Eye‐specific segregation and differential fasciculation of developing retinal ganglion cell axons in the mouse visual pathway

Eye‐specific segregation and differential fasciculation of developing retinal ganglion cell... Prior to forming and refining synaptic connections, axons of projection neurons navigate long distances to their targets. While much is known about guidance cues for axon navigation through intermediate choice points, whether and how axons are organized within tracts is less clear. Here we analyze the organization of retinal ganglion cell (RGC) axons in the developing mouse retinogeniculate pathway. RGC axons are organized by both eye‐specificity and topography in the optic nerve and tract: ipsilateral RGC axons are segregated from contralateral axons and are offset laterally in the tract relative to contralateral axon topographic position. To identify potential cell‐autonomous factors contributing to the segregation of ipsilateral and contralateral RGC axons in the visual pathway, we assessed their fasciculation behavior in a retinal explant assay. Ipsilateral RGC neurites self‐fasciculate more than contralateral neurites in vitro and maintain this difference in the presence of extrinsic chiasm cues. To further probe the role of axon self‐association in circuit formation in vivo, we examined RGC axon organization and fasciculation in an EphB1−/− mutant, in which a subset of ipsilateral RGC axons aberrantly crosses the midline but targets the ipsilateral zone in the dorsal lateral geniculate nucleus on the opposite side. Aberrantly crossing axons retain their association with ipsilateral axons in the contralateral tract, indicating that cohort‐specific axon affinity is maintained independently of guidance signals present at the midline. Our results provide a comprehensive assessment of RGC axon organization in the retinogeniculate pathway and suggest that axon self‐association contributes to pre‐target axon organization. http://www.deepdyve.com/assets/images/DeepDyve-Logo-lg.png The Journal of Comparative Neurology Wiley

Eye‐specific segregation and differential fasciculation of developing retinal ganglion cell axons in the mouse visual pathway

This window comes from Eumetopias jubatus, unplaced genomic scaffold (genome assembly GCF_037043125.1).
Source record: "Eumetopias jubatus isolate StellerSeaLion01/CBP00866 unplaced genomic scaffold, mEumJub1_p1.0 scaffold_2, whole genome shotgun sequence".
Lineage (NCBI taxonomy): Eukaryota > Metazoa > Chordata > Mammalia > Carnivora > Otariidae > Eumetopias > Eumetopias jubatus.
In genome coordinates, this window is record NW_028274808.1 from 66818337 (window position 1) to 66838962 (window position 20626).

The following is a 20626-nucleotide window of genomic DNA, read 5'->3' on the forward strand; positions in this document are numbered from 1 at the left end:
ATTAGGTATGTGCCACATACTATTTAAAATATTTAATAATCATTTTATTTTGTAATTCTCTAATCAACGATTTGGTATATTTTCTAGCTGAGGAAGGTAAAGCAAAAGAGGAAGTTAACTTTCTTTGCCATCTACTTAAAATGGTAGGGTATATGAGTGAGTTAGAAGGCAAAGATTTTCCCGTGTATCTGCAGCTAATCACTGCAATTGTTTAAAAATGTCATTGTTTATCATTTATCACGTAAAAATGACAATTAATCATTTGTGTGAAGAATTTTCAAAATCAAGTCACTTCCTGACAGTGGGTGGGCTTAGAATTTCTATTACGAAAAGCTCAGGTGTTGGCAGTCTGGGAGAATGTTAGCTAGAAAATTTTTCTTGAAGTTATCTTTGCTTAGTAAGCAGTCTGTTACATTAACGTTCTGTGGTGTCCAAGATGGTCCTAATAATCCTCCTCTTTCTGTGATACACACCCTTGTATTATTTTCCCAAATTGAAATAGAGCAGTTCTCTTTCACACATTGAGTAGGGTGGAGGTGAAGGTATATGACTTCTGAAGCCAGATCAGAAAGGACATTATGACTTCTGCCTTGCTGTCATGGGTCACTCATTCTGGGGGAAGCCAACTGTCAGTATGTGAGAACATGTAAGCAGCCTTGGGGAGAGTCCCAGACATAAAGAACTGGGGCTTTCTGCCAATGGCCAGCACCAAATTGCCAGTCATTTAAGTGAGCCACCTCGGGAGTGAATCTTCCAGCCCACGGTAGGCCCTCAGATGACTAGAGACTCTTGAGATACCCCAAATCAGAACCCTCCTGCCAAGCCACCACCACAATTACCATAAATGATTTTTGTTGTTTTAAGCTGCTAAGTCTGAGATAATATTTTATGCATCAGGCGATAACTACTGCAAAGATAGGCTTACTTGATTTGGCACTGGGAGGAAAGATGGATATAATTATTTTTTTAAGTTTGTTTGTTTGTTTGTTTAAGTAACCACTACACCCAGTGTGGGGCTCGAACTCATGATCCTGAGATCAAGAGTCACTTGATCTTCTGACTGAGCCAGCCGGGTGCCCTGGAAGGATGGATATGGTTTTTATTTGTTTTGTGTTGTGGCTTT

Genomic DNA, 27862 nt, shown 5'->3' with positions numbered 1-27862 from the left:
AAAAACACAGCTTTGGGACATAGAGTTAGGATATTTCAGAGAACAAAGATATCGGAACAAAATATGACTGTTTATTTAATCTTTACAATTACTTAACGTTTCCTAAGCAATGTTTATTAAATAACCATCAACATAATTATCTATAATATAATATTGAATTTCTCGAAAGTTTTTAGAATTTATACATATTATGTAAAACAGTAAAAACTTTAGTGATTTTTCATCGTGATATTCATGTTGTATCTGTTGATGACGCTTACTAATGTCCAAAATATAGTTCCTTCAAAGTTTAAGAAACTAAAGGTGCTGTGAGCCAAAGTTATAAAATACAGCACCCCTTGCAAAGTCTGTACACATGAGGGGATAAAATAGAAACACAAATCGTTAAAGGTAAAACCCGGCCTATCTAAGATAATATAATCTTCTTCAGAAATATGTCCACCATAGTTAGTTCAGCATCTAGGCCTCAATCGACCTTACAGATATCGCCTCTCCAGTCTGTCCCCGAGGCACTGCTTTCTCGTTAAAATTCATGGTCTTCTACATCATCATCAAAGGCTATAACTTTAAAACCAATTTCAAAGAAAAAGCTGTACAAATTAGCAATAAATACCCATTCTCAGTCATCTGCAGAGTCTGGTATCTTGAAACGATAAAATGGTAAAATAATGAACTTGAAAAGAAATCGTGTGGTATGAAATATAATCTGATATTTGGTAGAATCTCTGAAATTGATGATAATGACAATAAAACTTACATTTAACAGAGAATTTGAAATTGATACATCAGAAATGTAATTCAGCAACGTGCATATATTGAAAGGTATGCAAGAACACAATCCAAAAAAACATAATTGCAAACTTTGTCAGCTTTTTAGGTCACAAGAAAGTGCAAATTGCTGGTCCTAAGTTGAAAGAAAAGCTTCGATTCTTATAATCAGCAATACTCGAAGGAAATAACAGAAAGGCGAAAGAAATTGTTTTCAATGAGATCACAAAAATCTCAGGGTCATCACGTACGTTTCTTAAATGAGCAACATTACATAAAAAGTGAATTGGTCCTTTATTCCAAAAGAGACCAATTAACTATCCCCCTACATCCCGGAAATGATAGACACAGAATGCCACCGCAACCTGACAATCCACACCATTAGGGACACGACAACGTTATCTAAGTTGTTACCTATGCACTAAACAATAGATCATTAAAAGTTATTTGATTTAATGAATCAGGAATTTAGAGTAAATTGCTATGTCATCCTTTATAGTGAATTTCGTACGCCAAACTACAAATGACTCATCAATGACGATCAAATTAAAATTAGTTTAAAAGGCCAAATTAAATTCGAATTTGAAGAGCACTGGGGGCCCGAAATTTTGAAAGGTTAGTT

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Publisher
Wiley
Copyright
© 2018 Wiley Periodicals, Inc.
ISSN
0021-9967
eISSN
1096-9861
D.O.I.
10.1002/cne.24392
Publisher site
See Article on Publisher Site

Abstract

Prior to forming and refining synaptic connections, axons of projection neurons navigate long distances to their targets. While much is known about guidance cues for axon navigation through intermediate choice points, whether and how axons are organized within tracts is less clear. Here we analyze the organization of retinal ganglion cell (RGC) axons in the developing mouse retinogeniculate pathway. RGC axons are organized by both eye‐specificity and topography in the optic nerve and tract: ipsilateral RGC axons are segregated from contralateral axons and are offset laterally in the tract relative to contralateral axon topographic position. To identify potential cell‐autonomous factors contributing to the segregation of ipsilateral and contralateral RGC axons in the visual pathway, we assessed their fasciculation behavior in a retinal explant assay. Ipsilateral RGC neurites self‐fasciculate more than contralateral neurites in vitro and maintain this difference in the presence of extrinsic chiasm cues. To further probe the role of axon self‐association in circuit formation in vivo, we examined RGC axon organization and fasciculation in an EphB1−/− mutant, in which a subset of ipsilateral RGC axons aberrantly crosses the midline but targets the ipsilateral zone in the dorsal lateral geniculate nucleus on the opposite side. Aberrantly crossing axons retain their association with ipsilateral axons in the contralateral tract, indicating that cohort‐specific axon affinity is maintained independently of guidance signals present at the midline. Our results provide a comprehensive assessment of RGC axon organization in the retinogeniculate pathway and suggest that axon self‐association contributes to pre‐target axon organization.

Journal

The Journal of Comparative NeurologyWiley

Published: Jan 1, 2018

References

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